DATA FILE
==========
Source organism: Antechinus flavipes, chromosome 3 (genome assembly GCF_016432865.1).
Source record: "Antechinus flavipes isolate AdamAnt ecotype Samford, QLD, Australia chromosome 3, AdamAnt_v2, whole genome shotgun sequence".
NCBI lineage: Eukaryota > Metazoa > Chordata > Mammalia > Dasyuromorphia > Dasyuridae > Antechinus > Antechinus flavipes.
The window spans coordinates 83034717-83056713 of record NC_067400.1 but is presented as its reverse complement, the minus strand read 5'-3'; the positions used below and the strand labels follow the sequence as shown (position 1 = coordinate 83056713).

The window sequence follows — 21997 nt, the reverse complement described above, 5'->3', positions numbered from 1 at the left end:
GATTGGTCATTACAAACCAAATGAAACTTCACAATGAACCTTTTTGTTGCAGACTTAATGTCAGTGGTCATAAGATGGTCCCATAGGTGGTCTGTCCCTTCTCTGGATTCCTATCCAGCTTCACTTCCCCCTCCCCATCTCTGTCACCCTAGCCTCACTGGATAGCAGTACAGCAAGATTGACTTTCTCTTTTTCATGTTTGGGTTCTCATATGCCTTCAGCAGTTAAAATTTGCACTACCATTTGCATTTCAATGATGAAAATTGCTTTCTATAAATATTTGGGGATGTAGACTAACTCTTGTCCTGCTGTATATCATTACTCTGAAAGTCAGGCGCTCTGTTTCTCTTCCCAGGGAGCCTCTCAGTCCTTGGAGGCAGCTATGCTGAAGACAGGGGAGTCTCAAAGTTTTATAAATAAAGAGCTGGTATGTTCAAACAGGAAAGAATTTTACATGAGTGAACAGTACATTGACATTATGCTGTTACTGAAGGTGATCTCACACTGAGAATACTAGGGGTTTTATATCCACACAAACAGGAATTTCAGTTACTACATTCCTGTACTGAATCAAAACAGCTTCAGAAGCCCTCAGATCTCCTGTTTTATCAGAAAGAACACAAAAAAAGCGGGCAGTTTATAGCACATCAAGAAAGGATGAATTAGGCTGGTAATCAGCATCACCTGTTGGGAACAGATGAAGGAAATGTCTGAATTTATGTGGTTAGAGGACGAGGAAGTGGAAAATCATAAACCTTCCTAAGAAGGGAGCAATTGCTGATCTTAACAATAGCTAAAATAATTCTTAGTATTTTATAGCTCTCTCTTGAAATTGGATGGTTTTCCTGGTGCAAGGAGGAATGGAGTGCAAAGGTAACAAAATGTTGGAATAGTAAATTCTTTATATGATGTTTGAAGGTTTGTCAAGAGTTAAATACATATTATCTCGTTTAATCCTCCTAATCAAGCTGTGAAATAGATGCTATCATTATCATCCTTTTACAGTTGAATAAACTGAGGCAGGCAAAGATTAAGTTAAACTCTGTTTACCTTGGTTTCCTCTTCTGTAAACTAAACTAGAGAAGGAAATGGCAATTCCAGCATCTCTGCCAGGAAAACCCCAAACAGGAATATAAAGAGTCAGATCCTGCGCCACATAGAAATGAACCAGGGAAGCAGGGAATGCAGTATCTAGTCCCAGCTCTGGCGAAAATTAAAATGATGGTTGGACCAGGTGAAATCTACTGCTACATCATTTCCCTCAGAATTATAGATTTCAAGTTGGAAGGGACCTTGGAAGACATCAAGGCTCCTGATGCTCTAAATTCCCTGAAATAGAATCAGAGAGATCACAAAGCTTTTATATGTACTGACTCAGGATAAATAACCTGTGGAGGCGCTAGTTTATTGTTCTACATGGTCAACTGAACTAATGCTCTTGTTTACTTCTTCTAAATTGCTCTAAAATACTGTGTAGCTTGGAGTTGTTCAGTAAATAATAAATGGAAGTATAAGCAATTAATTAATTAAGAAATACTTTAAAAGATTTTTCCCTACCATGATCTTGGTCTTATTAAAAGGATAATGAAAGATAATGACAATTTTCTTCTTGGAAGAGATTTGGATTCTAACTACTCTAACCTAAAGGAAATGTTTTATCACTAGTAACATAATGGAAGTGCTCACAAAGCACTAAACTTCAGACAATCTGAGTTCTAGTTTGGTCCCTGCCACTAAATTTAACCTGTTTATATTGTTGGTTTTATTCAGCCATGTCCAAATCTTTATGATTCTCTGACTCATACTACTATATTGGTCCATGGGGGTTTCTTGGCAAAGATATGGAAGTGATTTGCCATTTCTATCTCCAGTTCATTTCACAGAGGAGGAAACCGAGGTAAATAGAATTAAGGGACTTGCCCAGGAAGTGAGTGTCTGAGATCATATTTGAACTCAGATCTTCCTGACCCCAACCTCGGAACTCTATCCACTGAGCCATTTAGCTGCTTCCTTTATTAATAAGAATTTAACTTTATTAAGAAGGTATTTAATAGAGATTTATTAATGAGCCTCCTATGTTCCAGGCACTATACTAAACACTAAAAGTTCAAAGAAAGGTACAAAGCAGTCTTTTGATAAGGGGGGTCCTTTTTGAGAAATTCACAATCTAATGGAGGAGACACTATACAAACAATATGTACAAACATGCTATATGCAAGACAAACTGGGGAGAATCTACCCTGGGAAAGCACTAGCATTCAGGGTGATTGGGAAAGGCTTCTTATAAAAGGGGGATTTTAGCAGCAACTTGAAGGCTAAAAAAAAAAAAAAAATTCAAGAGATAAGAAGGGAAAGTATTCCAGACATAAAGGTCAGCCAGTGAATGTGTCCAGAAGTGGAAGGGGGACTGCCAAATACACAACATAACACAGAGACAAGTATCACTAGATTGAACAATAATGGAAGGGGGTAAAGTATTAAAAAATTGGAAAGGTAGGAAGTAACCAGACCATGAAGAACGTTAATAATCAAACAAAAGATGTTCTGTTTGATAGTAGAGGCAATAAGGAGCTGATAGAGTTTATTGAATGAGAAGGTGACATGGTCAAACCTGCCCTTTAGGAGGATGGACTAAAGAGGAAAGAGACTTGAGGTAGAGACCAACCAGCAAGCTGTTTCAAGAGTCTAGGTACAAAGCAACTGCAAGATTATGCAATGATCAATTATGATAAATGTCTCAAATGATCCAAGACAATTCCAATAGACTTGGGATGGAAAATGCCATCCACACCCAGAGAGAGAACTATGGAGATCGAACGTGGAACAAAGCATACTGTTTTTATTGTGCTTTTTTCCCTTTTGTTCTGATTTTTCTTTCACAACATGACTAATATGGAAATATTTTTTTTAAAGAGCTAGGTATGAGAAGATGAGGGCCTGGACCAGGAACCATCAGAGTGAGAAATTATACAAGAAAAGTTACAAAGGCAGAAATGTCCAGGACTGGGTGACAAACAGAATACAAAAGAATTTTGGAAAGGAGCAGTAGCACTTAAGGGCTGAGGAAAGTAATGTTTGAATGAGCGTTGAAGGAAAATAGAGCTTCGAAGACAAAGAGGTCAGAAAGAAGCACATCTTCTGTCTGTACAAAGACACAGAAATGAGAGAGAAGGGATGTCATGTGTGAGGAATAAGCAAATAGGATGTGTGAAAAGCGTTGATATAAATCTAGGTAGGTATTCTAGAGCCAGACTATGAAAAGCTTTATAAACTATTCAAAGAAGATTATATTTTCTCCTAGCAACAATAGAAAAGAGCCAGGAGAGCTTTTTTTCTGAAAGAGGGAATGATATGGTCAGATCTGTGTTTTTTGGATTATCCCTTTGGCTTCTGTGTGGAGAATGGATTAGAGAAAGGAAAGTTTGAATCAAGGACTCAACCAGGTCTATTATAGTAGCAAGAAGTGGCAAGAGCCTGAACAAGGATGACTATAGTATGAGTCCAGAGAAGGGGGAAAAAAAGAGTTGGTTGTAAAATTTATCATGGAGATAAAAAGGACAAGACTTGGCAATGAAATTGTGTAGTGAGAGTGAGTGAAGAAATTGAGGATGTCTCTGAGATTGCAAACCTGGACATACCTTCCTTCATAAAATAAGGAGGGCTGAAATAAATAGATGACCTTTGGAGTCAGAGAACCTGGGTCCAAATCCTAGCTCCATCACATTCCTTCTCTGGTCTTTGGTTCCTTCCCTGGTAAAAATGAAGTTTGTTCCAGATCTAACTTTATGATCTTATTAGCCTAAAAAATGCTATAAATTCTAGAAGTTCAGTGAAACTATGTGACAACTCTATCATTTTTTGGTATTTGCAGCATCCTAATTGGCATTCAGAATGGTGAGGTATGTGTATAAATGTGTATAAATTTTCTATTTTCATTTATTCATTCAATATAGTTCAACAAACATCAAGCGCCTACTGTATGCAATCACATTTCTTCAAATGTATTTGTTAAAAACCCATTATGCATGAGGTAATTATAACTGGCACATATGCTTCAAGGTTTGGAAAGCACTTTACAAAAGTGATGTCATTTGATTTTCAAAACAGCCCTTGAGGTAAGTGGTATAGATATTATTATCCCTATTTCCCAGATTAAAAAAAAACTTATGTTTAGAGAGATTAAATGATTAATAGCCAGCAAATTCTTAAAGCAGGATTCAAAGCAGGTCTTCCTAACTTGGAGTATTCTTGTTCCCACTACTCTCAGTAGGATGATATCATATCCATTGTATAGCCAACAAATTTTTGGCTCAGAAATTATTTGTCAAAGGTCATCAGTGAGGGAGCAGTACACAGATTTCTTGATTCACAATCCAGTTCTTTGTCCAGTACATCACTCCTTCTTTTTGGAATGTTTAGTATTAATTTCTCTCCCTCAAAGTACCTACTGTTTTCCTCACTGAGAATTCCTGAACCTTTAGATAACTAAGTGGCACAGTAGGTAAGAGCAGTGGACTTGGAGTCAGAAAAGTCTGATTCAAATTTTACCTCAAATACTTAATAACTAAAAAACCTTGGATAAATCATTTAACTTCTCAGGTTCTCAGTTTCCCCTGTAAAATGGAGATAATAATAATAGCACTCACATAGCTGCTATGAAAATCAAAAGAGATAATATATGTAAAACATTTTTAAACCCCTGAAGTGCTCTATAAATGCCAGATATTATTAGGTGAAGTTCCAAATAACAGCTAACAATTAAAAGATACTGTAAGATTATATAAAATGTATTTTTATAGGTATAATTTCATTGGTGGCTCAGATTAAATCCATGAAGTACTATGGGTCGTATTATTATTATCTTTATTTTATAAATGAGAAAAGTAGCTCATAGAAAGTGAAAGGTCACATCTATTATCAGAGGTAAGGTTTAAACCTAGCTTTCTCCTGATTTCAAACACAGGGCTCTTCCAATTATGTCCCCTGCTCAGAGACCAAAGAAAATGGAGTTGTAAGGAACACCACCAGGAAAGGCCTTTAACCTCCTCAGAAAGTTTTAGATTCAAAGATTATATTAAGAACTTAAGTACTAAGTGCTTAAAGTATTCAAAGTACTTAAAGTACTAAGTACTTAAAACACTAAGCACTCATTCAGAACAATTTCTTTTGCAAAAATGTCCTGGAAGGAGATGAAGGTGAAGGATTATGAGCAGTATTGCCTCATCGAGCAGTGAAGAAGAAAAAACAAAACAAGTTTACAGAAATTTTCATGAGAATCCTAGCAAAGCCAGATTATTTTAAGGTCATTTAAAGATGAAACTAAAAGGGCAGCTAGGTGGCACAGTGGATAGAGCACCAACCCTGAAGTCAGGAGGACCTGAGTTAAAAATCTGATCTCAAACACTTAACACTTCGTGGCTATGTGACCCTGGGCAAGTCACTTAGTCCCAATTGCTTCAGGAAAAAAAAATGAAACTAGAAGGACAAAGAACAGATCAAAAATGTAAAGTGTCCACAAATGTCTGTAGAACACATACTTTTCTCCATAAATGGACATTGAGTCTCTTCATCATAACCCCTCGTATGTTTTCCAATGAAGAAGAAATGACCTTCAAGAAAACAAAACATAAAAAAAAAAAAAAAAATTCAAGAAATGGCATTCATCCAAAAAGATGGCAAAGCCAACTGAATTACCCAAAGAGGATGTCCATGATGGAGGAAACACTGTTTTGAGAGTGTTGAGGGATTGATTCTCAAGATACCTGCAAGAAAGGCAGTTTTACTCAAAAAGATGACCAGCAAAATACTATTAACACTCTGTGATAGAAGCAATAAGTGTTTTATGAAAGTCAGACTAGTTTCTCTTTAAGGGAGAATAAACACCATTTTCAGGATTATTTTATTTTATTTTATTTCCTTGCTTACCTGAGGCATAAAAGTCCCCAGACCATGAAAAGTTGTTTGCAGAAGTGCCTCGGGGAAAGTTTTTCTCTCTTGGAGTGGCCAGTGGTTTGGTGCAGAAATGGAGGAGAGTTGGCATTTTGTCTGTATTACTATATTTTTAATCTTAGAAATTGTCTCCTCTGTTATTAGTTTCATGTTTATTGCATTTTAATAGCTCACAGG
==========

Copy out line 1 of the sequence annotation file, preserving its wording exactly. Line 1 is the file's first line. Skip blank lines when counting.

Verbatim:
Source organism: Antechinus flavipes, chromosome 3 (genome assembly GCF_016432865.1).